To her, so many people crammed into the concert hall was a sign that Western music, and the musicians playing it, are being more widely accepted. Only one of Doaa's aunts has complained, saying she should find a better-paid job. She grins like any Western musician, laughing off a concerned relative's plea to get a job with a secure income and retirement plan.
Right now, anyway, Doaa has other worries - the music store on a side street in Cologne has closed and moved to another part of town. What other option but for her and Aya to grab some lunch and do more clothes shopping?
Shopping as a lifestyle
"I love shopping," Aya says. Iraqis, she explains, have started buying expensive clothes. Under Saddam Hussein, it was impossible to find expensive labels - Gucci or Louis Vuitton, for example. But nowadays, Aya adds, Iraqis are flaunting expensive clothes and labels, following the latest fashion trends.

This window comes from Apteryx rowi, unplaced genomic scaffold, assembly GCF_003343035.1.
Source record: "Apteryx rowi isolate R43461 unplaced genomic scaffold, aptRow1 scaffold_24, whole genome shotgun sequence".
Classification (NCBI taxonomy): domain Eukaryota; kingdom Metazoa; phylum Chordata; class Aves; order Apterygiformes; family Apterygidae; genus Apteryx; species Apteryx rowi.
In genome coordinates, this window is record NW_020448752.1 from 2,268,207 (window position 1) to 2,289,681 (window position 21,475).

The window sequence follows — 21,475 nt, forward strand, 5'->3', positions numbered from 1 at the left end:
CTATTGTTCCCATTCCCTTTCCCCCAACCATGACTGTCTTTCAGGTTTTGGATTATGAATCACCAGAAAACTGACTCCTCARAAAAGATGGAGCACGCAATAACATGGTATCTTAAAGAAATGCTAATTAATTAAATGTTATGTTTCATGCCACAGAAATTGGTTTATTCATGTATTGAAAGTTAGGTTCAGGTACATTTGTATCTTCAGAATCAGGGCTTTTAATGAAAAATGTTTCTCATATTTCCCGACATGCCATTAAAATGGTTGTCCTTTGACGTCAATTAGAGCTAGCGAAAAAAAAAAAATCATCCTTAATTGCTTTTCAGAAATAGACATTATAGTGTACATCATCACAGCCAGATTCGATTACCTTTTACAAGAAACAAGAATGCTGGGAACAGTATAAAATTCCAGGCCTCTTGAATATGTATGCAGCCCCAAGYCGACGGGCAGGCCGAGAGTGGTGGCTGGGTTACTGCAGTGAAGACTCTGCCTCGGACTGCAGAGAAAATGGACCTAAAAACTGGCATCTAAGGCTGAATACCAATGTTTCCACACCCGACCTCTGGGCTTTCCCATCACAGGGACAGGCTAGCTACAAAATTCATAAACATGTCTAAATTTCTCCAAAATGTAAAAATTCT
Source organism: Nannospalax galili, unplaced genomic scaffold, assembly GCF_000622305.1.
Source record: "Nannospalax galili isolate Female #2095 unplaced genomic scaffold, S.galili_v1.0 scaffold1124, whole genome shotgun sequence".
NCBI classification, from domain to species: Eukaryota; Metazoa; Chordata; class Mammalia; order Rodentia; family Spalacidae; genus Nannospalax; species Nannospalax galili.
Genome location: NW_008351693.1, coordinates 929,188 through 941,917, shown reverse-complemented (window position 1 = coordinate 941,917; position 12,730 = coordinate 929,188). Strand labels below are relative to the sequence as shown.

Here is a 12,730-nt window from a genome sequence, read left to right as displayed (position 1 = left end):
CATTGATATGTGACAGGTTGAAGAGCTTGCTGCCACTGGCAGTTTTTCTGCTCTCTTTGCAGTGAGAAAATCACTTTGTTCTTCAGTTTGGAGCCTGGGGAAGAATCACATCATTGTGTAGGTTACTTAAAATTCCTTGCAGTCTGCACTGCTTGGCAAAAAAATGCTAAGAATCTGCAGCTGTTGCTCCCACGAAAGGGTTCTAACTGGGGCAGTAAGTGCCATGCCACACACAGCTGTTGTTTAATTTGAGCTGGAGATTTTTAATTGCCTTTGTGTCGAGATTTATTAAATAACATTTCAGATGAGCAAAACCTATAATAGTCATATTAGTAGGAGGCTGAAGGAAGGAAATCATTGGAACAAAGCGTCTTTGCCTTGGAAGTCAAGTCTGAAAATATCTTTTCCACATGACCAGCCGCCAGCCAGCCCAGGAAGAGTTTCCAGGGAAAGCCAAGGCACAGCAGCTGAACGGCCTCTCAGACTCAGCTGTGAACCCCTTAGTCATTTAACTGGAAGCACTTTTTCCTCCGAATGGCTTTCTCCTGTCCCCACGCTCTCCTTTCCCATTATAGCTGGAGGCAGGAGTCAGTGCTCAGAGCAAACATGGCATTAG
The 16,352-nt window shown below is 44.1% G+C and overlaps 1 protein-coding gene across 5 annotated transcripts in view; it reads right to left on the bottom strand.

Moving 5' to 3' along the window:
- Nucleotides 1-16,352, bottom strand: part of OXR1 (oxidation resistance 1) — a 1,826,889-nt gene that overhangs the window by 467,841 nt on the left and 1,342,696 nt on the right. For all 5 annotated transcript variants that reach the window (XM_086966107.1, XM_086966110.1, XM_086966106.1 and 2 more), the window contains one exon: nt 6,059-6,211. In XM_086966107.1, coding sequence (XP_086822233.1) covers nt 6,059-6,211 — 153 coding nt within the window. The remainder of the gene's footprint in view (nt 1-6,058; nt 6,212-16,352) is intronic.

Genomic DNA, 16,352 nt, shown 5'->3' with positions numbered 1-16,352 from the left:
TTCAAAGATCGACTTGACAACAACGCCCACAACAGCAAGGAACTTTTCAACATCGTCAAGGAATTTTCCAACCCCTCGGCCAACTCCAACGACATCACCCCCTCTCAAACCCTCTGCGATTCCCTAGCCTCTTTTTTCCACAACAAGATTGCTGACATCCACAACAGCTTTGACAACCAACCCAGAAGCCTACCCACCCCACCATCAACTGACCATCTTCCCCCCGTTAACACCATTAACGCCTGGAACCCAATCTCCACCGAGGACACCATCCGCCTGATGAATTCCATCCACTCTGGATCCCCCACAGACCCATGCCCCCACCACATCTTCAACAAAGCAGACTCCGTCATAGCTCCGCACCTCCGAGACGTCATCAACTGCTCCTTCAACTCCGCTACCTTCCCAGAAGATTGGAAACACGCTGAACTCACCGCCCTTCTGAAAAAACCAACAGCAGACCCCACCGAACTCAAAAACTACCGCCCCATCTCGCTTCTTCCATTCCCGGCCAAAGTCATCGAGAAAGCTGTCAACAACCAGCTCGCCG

National Youth Orchestra of Iraq in Köln
She and Doaa walk into a shop selling fluorescent-colored donuts. There are no donut shops in Baghdad, no McDonald's, no fast-food shops - and no pedestrian districts where young people wander in and out of shops without chaperons or fear of explosions.
A take-away iced coffee in one hand, a half-eaten cinnamon donut in the other, powdered sugar on her tiger print shirt, Aya strolls down Cologne's shopping street, laughing and chatting with the other musicians from the National Youth Orchestra of Iraq. Four of the Kurdish members are wearing Kurdish national dress: baggy gray or dark blue overalls, broad, colorful, fabric belts, rounded off with turbans or knitted caps - and luminously white gym shoes. Passers-by glance surreptitiously as the mixed Arabic-Kurdish group poses in front of a shop window selling beach accessories and necklaces.
Aya and Doaa, meanwhile, disappear into a store - two young women, shopping, on a bright, sunny morning.
Authors: Naomi Conrad / Rim Najmi
Editor: Louisa Schaefer